Village of Indiantown Opposes the “Energy Choice” Amendment
The amicus curiae is a group of small and rural local governments consisting of the City of Belle Glade, Village of Indiantown, the City of Chipley, and the City of Vernon (the “Small Local Governments”) and the Lake Okeechobee Regional Economic Alliance of Palm Beach County, Inc. (“LORE”). The Small Local Governments and LORE are located in rural areas of the state. We represent citizens of Florida who rely on electrical power, just like the other citizens of Florida, but whose location and income make them a less desirable customer for electrical power providers whose rates are not regulated by the State, but instead are driven purely by the desire to make the most profit. The communities represented by the Small Local Governments will be disproportionately impacted by the proposed amendment, because we are located in areas that are less developed and less population-dense, providing less incentive for an unregulated purely profit-driven electrical provider to supply power. Additionally, our smaller and less developed communities rely significantly on taxes and fees provided by existing electrical utilities, and the proposed amendment jeopardizes many of these taxes and fees. The likely results of the passage of the proposed amendment, as detailed below, give rise to our interest in this case.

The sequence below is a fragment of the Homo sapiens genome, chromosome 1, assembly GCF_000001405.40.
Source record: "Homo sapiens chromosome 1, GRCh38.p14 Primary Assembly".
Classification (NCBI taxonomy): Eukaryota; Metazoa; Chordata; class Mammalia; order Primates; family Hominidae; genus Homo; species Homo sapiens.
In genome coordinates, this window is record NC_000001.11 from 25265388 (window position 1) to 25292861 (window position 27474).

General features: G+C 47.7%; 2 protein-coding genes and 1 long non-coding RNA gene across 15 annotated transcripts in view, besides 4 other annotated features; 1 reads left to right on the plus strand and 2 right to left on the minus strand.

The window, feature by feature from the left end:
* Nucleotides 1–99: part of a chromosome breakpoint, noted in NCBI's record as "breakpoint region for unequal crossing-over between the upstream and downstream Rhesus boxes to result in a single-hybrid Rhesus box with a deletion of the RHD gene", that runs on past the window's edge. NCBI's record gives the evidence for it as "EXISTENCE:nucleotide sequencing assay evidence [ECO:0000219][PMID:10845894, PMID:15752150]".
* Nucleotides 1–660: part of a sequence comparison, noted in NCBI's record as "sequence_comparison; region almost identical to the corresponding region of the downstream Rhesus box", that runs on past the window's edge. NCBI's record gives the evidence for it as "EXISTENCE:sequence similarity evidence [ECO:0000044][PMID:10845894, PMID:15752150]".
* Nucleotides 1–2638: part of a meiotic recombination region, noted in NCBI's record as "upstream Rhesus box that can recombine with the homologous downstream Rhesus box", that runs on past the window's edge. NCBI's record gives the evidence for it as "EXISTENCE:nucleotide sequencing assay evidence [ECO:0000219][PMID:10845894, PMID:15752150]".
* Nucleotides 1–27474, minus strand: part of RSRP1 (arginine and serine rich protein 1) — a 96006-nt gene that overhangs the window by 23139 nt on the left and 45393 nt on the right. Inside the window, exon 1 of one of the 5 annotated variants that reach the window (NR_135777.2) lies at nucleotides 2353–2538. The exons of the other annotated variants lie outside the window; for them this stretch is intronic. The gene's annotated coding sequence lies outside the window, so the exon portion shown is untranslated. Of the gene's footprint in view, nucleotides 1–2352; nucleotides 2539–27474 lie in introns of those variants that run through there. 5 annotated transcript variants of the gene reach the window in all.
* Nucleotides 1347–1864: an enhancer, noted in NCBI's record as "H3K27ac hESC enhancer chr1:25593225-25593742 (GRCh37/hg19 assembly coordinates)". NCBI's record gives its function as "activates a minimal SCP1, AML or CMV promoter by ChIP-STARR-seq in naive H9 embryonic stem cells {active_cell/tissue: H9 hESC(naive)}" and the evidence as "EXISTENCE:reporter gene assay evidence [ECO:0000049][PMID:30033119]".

While the Small Local Governments and LORE agree that the ballot title and summary are misleading and the proposed amendment violates the single-subject rule as argued by the primary parties opposing the proposed amendment, we seek to inform the Court on issues unique to our communities.
Further, the Proposed Amendment would cause substantial reduction in the Small Local Governments’ revenues, because it would likely result in lower property taxes and municipal utility taxes, and would probably abolish franchise fees. We rely on property taxes, municipal utility taxes, and franchise fees from the existing electrical utilities to supply critical income for our governments to operate. Without these franchise fees and taxes, many of the Small Local Governments will struggle to pay for basic government functions such as police and fire services. These results will make it even more challenging to bring economic development to rural areas of the state.
Read their full legal brief filed with the Florida Supreme Court here.